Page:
3. The Apocrypha contain a number of false teachings (see: Errors in the Apocrypha). (To check the following references, see http://www.newadvent.org/bible.)

    • The command to use magic (Tobit 6:5-7).
    • Forgiveness of sins by almsgiving (Tobit 4:11; 12:9).
    • Offering of money for the sins of the dead (2 Maccabees 12:43-45).

The article has other arguments, listing which church Fathers opposed including them, such as Jerome. (Roman Catholics and Protestants argue about whether Jerome changed his views later in life. Here is a strong article advocating for Jerome's holding onto a view that the Apocrypha are not inspired Scripture: http://beggarsallreformation.blogspot.com/2006/06/guest-blogdid-jerome-change-his-mind.html )

From a more personal standpoint, I (and others) have found several places in the Old Testament that prophecy a time of silence prior to the coming of the Messiah, when there would be no word from God for a time. These writings come from that time period. See Is there any Biblical Basis for 400 years of silence between Old and New Testament?

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  • Out of the arguments you mentioned, arguments from false teaching and prophetical silence are the strongest. But I think CARM's St. Jerome's reservation argument is lacking support (is it really true that "Many church Fathers rejected the Apocrypha as Scripture"?) or at least partly no longer valid because recent research shows how Septuagint seems to be more faithful to the Hebrew text used by the apostles (see previous C.SE answer saying "as it turns out, modern scholarship has found that Jerome was wrong on two counts.") – GratefulDisciple Mar 25 at 15:56
  • From reading this, I now see that Protestants and Catholics have long argued over Jerome's views on these books: taylormarshall.com/2011/09/… – Paul Chernoch Mar 25 at 16:03
  • I added a reference to another article that substantiates the claim that Jerome never changed his mind and rejected the Apocrypha as canonical. – Paul Chernoch Mar 25 at 16:17
  • IMO it really comes down to which authority we trust for the canon list. If I put myself as a Protestant advocate, I would say that the value of St. Jerome's later testimony was "tainted" unless there are better reasons to accept the books as canon in addition to his later submission to the AD 382 canonization decision (which of course, Protestants don't accept). If instead I trust solely what the apostles themselves trust (which is what this question is about), then I would be on a more solid ecumenical ground. Later councils would then be true apostolic tradition. – GratefulDisciple Mar 25 at 16:19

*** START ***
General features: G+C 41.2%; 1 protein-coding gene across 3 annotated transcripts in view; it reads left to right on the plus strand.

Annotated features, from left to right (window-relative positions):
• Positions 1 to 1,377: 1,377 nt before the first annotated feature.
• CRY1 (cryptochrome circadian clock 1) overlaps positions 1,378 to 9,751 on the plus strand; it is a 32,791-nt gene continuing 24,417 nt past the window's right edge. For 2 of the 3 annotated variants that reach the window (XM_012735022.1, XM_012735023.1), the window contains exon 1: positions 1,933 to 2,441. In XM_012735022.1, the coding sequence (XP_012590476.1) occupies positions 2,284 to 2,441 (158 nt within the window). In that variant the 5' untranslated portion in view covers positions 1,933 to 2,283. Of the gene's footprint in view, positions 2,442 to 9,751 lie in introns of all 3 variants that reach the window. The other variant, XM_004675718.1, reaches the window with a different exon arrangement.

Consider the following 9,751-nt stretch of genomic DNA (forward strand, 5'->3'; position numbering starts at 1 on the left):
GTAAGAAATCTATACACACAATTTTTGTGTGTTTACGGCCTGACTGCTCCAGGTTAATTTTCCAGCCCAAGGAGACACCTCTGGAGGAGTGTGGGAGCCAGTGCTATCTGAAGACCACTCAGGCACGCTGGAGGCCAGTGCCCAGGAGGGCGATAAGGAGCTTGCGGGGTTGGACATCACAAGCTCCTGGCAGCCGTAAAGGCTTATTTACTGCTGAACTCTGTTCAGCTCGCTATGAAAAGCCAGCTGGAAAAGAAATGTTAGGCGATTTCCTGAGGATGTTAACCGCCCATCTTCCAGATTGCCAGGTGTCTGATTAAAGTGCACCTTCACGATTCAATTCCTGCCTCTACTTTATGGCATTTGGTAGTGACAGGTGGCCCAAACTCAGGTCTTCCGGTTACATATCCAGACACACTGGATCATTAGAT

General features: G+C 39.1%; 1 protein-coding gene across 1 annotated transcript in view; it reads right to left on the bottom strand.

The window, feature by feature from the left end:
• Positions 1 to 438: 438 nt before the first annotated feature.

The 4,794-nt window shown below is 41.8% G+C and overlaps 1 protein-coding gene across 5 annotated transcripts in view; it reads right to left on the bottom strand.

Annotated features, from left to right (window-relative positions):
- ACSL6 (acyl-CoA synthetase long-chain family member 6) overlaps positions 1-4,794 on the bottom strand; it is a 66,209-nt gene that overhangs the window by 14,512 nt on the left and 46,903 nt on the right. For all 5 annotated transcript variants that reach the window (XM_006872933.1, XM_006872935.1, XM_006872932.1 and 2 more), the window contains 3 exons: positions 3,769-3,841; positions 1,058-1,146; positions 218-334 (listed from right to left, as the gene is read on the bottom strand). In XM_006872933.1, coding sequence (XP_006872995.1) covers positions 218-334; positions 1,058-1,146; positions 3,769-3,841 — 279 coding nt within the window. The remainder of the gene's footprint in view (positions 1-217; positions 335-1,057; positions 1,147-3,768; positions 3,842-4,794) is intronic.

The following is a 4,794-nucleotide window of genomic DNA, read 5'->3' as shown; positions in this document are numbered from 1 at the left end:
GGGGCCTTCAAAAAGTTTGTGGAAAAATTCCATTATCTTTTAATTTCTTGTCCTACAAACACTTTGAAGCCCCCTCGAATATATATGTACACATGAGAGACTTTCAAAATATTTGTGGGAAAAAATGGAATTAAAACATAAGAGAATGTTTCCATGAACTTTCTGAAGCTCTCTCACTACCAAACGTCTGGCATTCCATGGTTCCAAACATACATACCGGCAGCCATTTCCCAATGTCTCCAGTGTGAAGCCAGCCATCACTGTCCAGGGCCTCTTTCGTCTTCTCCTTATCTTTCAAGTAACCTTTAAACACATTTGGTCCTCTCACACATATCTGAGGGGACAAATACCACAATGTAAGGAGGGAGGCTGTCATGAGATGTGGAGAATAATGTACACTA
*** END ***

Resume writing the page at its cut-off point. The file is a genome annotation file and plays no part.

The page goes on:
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Some protestants, especially those of us who believe in the Bible as infallible, could not add or subtract to what we believe is the Word of God, as it could add to, or even override what was originally written. Circumscision and the sacrificial system are two things that come to mind as being overridden with the advent of the New Testament. Introducing the deuterocanon would do the same, if included, and held in the same esteem as the original canon.

The question really is: Were these books inspired by the Holy Spirit? We don't know, but it is not likely, as many teachings are in direct contradiction with canon.

Jerome, when translating the Old Testament to Latin, could have used the Septuagint which contained apocrypha), but instead used the Hebrew Bible. In the final product he included the apocrypha, but "made it clear that those books should not be considered part of the inspired canon and should not be used to establish Christian beliefs."

Luther, when translating the Bible into German, also included the apocrypha, but "did not consider them equal in authority to the Scripture."

In regards to my specific denomination, some early Adventists leaders read an quoted the Apocrypha, nevertheless, as the Bible was futher studied, these were deemed to be unbiblical as well.

https://adventistbiblicalresearch.org/materials/bible-inspiration-and-historicity/what-about-apocrypha

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  • I understand the logic of your article which in turn used the authority of St. Jerome in spite of St. Augustine who believed the deutero books to be inspired. But now that St. Jerome's reservation of Septuagint is no longer valid, why keep relying on his judgment? Why not going back to St. Augustine's view? Or per sola scriptura why not go back to the apostles themselves who made allusions to those books to write NT books we consider sacred? – GratefulDisciple Mar 24 at 17:02
  • @GratefulDisciple I don't believe that just because some apocryphal writings were found in the Dead Sea Scrolls automatically makes them canon. The reason behind this is that there were some writings that were found that weren't even part of the Deuterocanonical writings, eg: the War Scroll, the Pesher on Habakkuk, and The Rule of the Blessing. What we have is the content. Is the content, on par with the doctrines prescribed in canon? No, definitely not. Therefore, I believe they cannot be included as canon. – jlaverde Mar 24 at 17:59
  • "I don't believe that just because some apocryphal writings were found in the Dead Sea Scrolls automatically makes them canon" I agree with you. I'm talking about only the deuterocanonical books in the Catholic bible today that the Protestants took out 500 years ago. The significance of the dead sea scroll is older manuscript of OT books, older than the Masoretic which match better with Septuagint that the apostles used ! Plus never-found Hebrew original of some of the books of the Septuagint. – GratefulDisciple Mar 24 at 18:33